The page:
Section 11.2. Startup

Advanced Boot Options

Starts Windows in advanced troubleshooting modes to fix computer problems.

To open

Reboot Windows and press F8 before Windows starts.


This text menu, which you can invoke before Windows starts, lets you troubleshoot Windows problems. You can use it to restart Windows in Safe Mode, where only the Windows essentials are started. If Windows starts properly in this mode, you will know the default settings and minimum device drivers are not causing problems, and you can then proceed to further troubleshooting. The menu has these options:

Safe Mode

Starts Windows with the minimal drivers and services.

Safe Mode with networking

Starts Windows in Safe Mode, including network drivers and services.

Safe Mode with Command Prompt

Starts Windows in Safe Mode with a command prompt instead of the Windows interface.

Enable Boot Logging

Creates a text file, ntbtlog.txt, that lists the drivers that load during startup, which can be helpful for advanced troubleshooting.

Enable low-resolution video (640 x 480)

Starts Windows using low resolution and refresh-rate settings. Use this to start Windows if there is a problem with your display settings. After you start in this mode, you can change your display settings in Windows itself.

Last Known Good Configuration

Starts Windows with the last Registry and driver configuration that worked properly.

Directory Services Restore Mode

Used by IT staff and administrators, this mode starts Windows domain controllers running Active Directory so that a directory service can be restored.

Debugging Mode

Starts Windows in advanced troubleshooting mode.

Disable automatic restart on system failure

Stops Windows from automatically restarting if an error causes it to fail. Use this only if Windows is stuck in a loop where it fails, attempts to restart, and then fails repeatedly.

Disable Driver Signature Enforcement

Allows drivers that contain improper signatures to be loaded.

Start Windows Normally

Starts Windows as it would normally.

Boot Configuration Data Store Editor: \windows\System32\bcdedit.exe

Configure the way Windows Vista boots.

To open

Command Prompt bcdedit


In Windows versions before Windows Vista, the way a PC booted was controlled by the system file boot.ini, which contained startup configuration information. boot.ini was a plain-text file and could be edited using a text editor or tools built into Windows, such as the System Configuration Utility. It was used for booting multiple operating systems on the same PC, or to customize how Windows started.

That's changed in Windows Vista. Instead of the boot.ini file, the Boot Configuration Data (BCD) file controls system startup. Microsoft made the change because it says the file is more versatile than boot.ini and can be used by hardware that starts up without a basic input/output system (BIOS) to start.

That may be true, but the change also makes it more difficult to customize Windows startup. Once you learned the basics of boot.ini, you could relatively easily configure startup to your liking. BCD, by contrast, is exceedingly difficult to understand, and quite confusing; even power users will usually be stymied by it.

There are three ways to edit BCD: using the System Configuration Utility, using the System startup screen in Startup and Recovery, and using the command-line tool Boot Configuration Data Store Editor. (See "System Configuration Utility" and "Startup and Recovery," later in this chapter, for more details.)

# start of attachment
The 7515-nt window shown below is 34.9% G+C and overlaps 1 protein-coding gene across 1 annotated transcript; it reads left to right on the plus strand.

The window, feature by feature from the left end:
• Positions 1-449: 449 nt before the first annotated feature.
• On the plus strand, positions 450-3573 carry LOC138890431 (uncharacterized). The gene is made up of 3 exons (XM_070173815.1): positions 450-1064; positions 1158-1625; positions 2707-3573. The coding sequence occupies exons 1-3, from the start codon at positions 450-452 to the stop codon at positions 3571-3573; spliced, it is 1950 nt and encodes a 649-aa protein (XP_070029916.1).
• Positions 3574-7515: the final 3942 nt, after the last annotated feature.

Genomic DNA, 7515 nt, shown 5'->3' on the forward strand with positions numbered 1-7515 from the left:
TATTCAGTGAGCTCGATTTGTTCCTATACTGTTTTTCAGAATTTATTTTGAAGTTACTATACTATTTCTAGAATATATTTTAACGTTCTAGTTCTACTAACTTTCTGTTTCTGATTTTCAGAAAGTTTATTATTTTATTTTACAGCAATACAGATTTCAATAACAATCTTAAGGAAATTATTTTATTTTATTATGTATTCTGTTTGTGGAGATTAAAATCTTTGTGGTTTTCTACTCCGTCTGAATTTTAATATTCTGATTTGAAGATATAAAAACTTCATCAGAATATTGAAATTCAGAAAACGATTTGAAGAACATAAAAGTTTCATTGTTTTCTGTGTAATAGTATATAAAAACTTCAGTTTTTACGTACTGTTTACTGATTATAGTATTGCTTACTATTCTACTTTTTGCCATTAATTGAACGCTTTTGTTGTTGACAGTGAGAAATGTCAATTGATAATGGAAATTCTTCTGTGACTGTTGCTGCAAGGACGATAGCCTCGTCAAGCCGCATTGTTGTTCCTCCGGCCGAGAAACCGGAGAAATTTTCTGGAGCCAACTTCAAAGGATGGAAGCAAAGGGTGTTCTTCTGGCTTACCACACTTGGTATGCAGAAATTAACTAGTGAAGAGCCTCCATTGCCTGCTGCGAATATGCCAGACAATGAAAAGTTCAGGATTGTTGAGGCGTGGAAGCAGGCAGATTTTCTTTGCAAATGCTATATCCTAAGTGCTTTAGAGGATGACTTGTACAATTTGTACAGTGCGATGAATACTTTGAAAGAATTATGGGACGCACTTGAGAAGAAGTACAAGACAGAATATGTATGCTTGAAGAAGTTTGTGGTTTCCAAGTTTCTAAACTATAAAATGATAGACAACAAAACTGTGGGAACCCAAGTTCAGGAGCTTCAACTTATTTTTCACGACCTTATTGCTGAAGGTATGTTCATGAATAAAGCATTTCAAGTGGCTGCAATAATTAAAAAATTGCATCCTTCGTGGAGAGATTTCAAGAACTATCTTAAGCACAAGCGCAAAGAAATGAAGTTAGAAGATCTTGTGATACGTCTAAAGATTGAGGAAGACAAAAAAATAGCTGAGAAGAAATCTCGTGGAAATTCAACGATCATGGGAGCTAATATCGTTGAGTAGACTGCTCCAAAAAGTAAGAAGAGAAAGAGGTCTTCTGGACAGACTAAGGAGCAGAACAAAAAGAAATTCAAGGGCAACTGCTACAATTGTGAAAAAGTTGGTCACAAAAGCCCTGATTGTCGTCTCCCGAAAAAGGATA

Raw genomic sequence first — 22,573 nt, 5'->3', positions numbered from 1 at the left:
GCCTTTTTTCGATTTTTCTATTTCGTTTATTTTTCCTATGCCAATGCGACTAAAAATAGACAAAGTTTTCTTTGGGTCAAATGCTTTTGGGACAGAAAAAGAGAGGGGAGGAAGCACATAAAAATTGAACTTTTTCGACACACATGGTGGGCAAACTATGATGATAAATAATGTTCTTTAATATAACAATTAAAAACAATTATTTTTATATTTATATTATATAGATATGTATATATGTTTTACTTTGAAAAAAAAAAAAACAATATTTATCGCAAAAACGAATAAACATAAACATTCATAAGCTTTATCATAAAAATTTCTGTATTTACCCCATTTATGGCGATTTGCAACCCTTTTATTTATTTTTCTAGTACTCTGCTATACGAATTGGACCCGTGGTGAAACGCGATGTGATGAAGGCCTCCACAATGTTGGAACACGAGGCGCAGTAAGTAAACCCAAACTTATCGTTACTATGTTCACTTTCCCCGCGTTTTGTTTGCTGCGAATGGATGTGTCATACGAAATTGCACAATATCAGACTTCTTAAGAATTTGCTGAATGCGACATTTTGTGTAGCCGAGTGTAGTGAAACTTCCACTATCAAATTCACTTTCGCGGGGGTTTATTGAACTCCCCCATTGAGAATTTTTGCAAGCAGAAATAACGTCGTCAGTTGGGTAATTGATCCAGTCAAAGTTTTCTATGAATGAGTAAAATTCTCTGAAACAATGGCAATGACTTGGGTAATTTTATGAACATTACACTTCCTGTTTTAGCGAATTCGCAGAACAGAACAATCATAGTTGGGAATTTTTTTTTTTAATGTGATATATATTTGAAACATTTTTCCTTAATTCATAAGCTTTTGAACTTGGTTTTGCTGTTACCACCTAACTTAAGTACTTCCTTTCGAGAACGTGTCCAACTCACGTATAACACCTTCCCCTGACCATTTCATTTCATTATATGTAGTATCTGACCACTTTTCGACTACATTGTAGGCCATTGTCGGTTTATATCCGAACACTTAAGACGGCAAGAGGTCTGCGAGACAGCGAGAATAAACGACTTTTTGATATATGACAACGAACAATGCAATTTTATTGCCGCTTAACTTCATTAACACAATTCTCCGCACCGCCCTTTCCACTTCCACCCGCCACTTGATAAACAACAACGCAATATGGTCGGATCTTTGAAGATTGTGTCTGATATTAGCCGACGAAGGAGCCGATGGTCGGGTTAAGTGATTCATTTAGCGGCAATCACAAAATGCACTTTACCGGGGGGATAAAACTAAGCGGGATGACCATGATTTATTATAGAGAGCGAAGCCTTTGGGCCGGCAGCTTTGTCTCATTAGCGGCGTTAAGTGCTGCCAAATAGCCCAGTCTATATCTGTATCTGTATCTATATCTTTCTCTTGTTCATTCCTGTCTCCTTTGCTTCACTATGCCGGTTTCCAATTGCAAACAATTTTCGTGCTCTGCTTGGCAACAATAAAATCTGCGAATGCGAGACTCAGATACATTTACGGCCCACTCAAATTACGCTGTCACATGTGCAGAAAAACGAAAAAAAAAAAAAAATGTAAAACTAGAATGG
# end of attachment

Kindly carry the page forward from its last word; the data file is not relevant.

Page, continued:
The Boot Configuration Data Store Editor includes many features and options, and a full explication of it is beyond the scope of this book. But here are the primary commands.

Commands that operate on a store:


Creates a new, empty boot configuration data store


Exports the contents of the system store to a file, which can be used to restore the state of the system store


Restores the state of the system store using a backup file created with /export

Commands that operate on entries in a store (you'll have to use these commands along with identifiers, which identify entries in the store; for details and help, use the /bcdedit /? ID command):


Makes copies of entries in the store


Creates new entries in the store


Deletes entries from the store

Commands that operate on entry options (run bcdedit /? TYPES for a list of data types used by these commands):


Deletes entry options from the store


Sets entry option values in the store

Commands that control the boot manager (note: you'll need the identifier to use these commands, as well as a list of additional switches; for details, type bcdedit /bootsequence /?, bcdedit /default /?, and so on):


Sets the one-time boot sequence for the boot manager


Sets the default entry that the boot manager will use


Sets the order in which the boot manager displays the multiboot menu


Sets the boot manager time-out value


Sets the order in which the boot manager displays the tools menu


  • If you have a multiboot configuration for multiple versions of Windows, you can change which Windows operating system opens by default, and other settings, by using the Startup and Recovery dialog box.

  • A third-party utility, VistaBootPRO, lets you customize and control how Windows Vista starts up, without having to use Bcdedit.exe. Get it from

See also

"Advanced Boot Options" and "Startup and Recovery"

Startup and Recovery

Control system startup, including configuring multiboot options for running multiple operating systems, and logging system failures.

To open

Control Panel [System and Maintenance] System Advanced system settings Advanced tab, click Settings in Startup and Recovery